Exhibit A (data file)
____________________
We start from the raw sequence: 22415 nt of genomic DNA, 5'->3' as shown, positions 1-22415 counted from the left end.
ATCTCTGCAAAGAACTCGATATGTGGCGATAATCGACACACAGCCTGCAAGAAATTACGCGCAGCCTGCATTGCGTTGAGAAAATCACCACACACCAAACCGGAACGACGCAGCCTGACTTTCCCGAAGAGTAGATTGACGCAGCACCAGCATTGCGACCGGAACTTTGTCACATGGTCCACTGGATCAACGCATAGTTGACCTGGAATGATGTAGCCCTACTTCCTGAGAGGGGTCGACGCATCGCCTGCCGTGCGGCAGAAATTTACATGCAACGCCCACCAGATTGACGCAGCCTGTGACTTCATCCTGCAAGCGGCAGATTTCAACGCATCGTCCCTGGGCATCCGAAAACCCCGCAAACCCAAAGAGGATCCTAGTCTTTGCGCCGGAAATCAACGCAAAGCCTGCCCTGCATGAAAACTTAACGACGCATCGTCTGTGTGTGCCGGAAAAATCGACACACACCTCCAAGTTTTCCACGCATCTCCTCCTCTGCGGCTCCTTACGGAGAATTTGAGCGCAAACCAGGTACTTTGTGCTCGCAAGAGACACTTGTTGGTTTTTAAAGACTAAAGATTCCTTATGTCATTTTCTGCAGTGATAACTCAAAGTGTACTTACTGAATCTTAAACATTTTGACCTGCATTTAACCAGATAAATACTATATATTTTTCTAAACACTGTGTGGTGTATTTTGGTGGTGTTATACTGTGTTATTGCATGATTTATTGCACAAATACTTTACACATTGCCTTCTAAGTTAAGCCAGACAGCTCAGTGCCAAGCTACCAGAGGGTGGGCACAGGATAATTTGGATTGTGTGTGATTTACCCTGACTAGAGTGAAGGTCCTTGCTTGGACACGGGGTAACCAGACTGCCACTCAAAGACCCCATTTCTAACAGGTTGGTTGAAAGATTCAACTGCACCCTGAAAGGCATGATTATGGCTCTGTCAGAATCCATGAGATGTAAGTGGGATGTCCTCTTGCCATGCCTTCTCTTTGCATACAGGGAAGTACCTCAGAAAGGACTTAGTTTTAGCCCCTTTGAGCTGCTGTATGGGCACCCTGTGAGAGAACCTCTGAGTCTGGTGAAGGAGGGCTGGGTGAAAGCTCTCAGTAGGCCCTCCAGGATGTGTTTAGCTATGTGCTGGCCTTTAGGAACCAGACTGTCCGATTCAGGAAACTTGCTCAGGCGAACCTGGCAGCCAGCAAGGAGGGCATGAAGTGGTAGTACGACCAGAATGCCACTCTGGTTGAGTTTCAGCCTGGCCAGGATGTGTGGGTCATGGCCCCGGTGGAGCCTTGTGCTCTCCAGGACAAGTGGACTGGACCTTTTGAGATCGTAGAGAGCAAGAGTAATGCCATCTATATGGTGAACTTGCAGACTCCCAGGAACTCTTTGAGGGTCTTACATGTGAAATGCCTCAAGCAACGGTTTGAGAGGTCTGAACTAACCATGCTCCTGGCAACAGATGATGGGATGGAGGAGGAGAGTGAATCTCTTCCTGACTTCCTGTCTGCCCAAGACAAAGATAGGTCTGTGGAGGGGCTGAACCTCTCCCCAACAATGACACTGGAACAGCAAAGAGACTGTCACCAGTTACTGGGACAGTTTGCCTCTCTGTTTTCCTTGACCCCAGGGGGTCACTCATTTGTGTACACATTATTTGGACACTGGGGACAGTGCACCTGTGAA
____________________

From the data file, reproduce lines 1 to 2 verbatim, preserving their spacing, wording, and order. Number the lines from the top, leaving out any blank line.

We start from the raw sequence: 22415 nt of genomic DNA, 5'->3' as shown, positions 1-22415 counted from the left end.
ATCTCTGCAAAGAACTCGATATGTGGCGATAATCGACACACAGCCTGCAAGAAATTACGCGCAGCCTGCATTGCGTTGAGAAAATCACCACACACCAAACCGGAACGACGCAGCCTGACTTTCCCGAAGAGTAGATTGACGCAGCACCAGCATTGCGACCGGAACTTTGTCACATGGTCCACTGGATCAACGCATAGTTGACCTGGAATGATGTAGCCCTACTTCCTGAGAGGGGTCGACGCATCGCCTGCCGTGCGGCAGAAATTTACATGCAACGCCCACCAGATTGACGCAGCCTGTGACTTCATCCTGCAAGCGGCAGATTTCAACGCATCGTCCCTGGGCATCCGAAAACCCCGCAAACCCAAAGAGGATCCTAGTCTTTGCGCCGGAAATCAACGCAAAGCCTGCCCTGCATGAAAACTTAACGACGCATCGTCTGTGTGTGCCGGAAAAATCGACACACACCTCCAAGTTTTCCACGCATCTCCTCCTCTGCGGCTCCTTACGGAGAATTTGAGCGCAAACCAGGTACTTTGTGCTCGCAAGAGACACTTGTTGGTTTTTAAAGACTAAAGATTCCTTATGTCATTTTCTGCAGTGATAACTCAAAGTGTACTTACTGAATCTTAAACATTTTGACCTGCATTTAACCAGATAAATACTATATATTTTTCTAAACACTGTGTGGTGTATTTTGGTGGTGTTATACTGTGTTATTGCATGATTTATTGCACAAATACTTTACACATTGCCTTCTAAGTTAAGCCAGACAGCTCAGTGCCAAGCTACCAGAGGGTGGGCACAGGATAATTTGGATTGTGTGTGATTTACCCTGACTAGAGTGAAGGTCCTTGCTTGGACACGGGGTAACCAGACTGCCACTCAAAGACCCCATTTCTAACAGGTTGGTTGAAAGATTCAACTGCACCCTGAAAGGCATGATTATGGCTCTGTCAGAATCCATGAGATGTAAGTGGGATGTCCTCTTGCCATGCCTTCTCTTTGCATACAGGGAAGTACCTCAGAAAGGACTTAGTTTTAGCCCCTTTGAGCTGCTGTATGGGCACCCTGTGAGAGAACCTCTGAGTCTGGTGAAGGAGGGCTGGGTGAAAGCTCTCAGTAGGCCCTCCAGGATGTGTTTAGCTATGTGCTGGCCTTTAGGAACCAGACTGTCCGATTCAGGAAACTTGCTCAGGCGAACCTGGCAGCCAGCAAGGAGGGCATGAAGTGGTAGTACGACCAGAATGCCACTCTGGTTGAGTTTCAGCCTGGCCAGGATGTGTGGGTCATGGCCCCGGTGGAGCCTTGTGCTCTCCAGGACAAGTGGACTGGACCTTTTGAGATCGTAGAGAGCAAGAGTAATGCCATCTATATGGTGAACTTGCAGACTCCCAGGAACTCTTTGAGGGTCTTACATGTGAAATGCCTCAAGCAACGGTTTGAGAGGTCTGAACTAACCATGCTCCTGGCAACAGATGATGGGATGGAGGAGGAGAGTGAATCTCTTCCTGACTTCCTGTCTGCCCAAGACAAAGATAGGTCTGTGGAGGGGCTGAACCTCTCCCCAACAATGACACTGGAACAGCAAAGAGACTGTCACCAGTTACTGGGACAGTTTGCCTCTCTGTTTTCCTTGACCCCAGGGGGTCACTCATTTGTGTACACATTATTTGGACACTGGGGACAGTGCACCTGTGAA